A Brief History of Three Diseases Caused by Bartonella
The oldest indication of human Bartonella infection (bartonellosis) was found in a tooth of a person who died about 4,000 years ago.
The history of the scientific description of Bartonella is much shorter. Three acute diseases caused by these bacteria—trench fever, Carrión’s disease, and cat scratch disease—were only scientifically described starting toward the end of the 19th century, and chronic infection was only recognized at the end of the 20th century. At the start of the 21st century, accurate tests and effective treatments are the main challenges that Bartonella researchers are focused on.
Trench fever, also called five-day fever, is most commonly seen today in underhoused and homeless populations. It was first identified in soldiers involved in the trench warfare of World War I, where the unhygienic and crowded conditions allowed vectors like body lice to thrive. These soldiers called it “shin bone fever” because of the associated leg pain. Up to a third of British soldiers and up to a fifth of German soldiers are believed to have been infected. Famous veterans, including the writers J.R.R. Tolkien and C.S. Lewis, are among those who developed the disease.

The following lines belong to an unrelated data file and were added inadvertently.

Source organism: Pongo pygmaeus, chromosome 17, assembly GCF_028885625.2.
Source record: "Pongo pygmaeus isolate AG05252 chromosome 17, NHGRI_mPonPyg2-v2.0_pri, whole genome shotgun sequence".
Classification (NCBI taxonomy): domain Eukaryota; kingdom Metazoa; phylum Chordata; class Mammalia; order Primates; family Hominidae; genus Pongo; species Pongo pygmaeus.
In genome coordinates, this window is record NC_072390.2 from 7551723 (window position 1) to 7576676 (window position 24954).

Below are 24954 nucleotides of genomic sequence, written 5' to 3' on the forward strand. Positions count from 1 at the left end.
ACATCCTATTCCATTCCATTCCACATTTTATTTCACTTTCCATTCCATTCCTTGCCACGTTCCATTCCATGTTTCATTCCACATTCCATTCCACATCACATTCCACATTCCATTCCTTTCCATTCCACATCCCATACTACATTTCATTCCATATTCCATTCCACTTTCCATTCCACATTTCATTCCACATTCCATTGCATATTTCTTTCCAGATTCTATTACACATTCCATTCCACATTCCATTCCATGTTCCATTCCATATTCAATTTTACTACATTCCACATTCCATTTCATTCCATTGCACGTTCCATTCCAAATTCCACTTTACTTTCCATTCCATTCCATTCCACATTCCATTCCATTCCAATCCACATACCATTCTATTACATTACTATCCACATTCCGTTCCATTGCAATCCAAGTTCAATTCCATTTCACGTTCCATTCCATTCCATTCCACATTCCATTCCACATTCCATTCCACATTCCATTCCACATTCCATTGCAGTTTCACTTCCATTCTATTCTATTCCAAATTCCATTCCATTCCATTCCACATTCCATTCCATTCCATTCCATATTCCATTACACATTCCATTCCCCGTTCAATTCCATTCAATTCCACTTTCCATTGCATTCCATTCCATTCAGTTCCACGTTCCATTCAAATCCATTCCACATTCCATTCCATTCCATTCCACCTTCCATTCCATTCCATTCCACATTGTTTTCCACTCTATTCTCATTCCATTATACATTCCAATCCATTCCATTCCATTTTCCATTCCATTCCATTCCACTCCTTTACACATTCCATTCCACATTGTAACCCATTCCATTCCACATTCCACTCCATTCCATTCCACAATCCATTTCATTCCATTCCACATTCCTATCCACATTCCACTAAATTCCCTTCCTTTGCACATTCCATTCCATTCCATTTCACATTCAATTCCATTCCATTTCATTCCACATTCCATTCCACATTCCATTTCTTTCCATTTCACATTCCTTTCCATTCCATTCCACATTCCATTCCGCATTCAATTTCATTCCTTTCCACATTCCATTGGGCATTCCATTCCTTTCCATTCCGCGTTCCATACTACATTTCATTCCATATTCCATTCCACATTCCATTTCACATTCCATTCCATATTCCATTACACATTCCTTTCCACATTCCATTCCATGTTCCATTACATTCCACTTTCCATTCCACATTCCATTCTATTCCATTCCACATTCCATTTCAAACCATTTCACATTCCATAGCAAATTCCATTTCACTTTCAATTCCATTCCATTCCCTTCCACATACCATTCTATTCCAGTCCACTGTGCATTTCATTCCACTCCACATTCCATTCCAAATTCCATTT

During World War I, Major W. Byam and members of the British military proved that body lice transmitted the disease. Their results were published in 1919. They found that they could diagnose Bartonella quintana by allowing uninfected lice to feed on the patient and then inspecting the lice for signs of bacteria.
Bartonella quintana (“quin” is the five in five-day fever) was proven to be the causative agent of trench fever in in the 1960s by J.W. Vinson. Vinson, working for the United States Army, was able to culture the bacteria in blood. Vinson proved the bacteria caused trench fever by infecting body lice and allowing the lice to bite volunteers.